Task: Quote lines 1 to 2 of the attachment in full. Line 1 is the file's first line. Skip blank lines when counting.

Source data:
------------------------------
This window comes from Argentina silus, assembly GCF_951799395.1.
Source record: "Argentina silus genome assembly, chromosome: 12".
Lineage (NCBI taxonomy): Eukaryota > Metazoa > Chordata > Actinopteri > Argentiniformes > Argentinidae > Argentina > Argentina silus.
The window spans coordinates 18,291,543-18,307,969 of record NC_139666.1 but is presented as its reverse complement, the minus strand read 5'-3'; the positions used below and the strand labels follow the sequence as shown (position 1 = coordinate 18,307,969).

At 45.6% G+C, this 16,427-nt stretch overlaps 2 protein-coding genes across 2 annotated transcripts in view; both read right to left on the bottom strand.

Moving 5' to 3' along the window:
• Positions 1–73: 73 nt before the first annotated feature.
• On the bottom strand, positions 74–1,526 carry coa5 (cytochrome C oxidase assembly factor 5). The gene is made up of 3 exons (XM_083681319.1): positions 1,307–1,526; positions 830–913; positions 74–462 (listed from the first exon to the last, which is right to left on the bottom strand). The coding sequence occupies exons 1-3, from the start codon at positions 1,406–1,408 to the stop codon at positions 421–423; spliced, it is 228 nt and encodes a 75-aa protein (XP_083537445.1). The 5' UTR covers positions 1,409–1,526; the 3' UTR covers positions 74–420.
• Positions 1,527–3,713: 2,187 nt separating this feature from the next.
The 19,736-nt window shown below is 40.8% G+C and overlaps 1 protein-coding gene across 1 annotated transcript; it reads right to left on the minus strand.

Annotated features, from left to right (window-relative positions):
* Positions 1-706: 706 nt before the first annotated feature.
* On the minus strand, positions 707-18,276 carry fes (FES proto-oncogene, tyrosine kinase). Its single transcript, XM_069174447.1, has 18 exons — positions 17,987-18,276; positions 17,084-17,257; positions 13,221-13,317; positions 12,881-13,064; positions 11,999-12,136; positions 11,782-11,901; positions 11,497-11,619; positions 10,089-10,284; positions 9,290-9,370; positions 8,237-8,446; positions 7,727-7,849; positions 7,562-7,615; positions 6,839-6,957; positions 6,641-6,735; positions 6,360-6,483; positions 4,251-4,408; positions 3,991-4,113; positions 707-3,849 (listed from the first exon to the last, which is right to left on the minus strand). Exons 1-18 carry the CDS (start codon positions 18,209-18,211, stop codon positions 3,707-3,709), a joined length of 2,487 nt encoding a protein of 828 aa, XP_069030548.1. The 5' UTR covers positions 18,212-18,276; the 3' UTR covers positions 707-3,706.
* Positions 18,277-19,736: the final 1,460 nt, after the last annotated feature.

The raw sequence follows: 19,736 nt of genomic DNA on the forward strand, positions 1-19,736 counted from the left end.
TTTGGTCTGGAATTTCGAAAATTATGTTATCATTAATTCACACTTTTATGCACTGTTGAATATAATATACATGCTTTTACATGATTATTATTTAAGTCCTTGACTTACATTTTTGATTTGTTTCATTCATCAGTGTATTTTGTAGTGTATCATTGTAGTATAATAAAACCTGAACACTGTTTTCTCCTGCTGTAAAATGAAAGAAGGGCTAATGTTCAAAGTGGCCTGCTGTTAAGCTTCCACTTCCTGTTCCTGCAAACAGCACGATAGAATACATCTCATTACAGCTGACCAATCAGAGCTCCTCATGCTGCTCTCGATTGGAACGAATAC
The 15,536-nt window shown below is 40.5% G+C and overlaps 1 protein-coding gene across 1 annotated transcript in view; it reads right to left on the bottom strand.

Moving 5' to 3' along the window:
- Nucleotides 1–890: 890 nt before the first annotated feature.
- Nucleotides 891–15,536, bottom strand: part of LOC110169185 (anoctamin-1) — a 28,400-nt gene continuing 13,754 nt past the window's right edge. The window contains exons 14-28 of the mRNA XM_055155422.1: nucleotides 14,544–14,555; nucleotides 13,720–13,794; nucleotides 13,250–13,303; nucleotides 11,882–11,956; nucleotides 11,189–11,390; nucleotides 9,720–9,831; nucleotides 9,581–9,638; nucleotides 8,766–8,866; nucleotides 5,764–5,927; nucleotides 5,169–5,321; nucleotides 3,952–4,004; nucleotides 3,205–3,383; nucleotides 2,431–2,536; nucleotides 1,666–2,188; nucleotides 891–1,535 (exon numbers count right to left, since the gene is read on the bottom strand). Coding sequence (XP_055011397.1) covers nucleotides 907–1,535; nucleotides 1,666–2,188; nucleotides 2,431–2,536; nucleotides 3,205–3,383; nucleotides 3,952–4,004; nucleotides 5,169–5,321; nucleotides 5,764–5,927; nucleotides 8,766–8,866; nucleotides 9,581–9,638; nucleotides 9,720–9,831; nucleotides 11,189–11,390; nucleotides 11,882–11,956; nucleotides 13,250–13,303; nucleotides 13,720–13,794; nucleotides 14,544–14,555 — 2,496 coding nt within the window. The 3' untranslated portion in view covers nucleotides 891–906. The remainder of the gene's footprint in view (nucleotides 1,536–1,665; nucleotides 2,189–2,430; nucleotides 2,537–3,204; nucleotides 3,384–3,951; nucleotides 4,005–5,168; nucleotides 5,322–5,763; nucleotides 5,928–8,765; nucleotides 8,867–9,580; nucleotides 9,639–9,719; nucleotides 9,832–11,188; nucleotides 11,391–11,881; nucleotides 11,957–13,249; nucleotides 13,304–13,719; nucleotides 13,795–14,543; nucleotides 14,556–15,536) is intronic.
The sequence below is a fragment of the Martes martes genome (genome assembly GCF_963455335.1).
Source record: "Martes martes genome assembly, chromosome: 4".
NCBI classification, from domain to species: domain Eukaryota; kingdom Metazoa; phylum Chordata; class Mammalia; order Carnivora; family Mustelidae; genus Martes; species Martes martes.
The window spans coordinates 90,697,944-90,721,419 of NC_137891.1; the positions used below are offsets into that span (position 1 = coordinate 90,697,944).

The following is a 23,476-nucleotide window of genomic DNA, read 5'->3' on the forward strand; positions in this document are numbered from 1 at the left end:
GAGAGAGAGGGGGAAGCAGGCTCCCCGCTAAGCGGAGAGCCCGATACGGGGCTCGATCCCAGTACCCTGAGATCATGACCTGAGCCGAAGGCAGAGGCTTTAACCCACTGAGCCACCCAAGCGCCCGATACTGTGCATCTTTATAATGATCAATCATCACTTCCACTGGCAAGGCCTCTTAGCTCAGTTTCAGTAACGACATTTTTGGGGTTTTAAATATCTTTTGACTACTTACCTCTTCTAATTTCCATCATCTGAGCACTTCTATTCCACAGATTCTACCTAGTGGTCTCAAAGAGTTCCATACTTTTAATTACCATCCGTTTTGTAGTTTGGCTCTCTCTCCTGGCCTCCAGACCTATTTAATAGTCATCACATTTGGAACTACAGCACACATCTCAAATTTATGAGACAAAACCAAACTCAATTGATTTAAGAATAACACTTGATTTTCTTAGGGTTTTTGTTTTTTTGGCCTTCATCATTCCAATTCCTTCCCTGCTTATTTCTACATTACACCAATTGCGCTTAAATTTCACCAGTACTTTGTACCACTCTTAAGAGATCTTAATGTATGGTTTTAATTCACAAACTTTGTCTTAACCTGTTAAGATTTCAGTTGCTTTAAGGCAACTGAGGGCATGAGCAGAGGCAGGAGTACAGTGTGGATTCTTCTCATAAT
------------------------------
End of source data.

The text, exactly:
This window comes from Argentina silus, assembly GCF_951799395.1.
Source record: "Argentina silus genome assembly, chromosome: 12".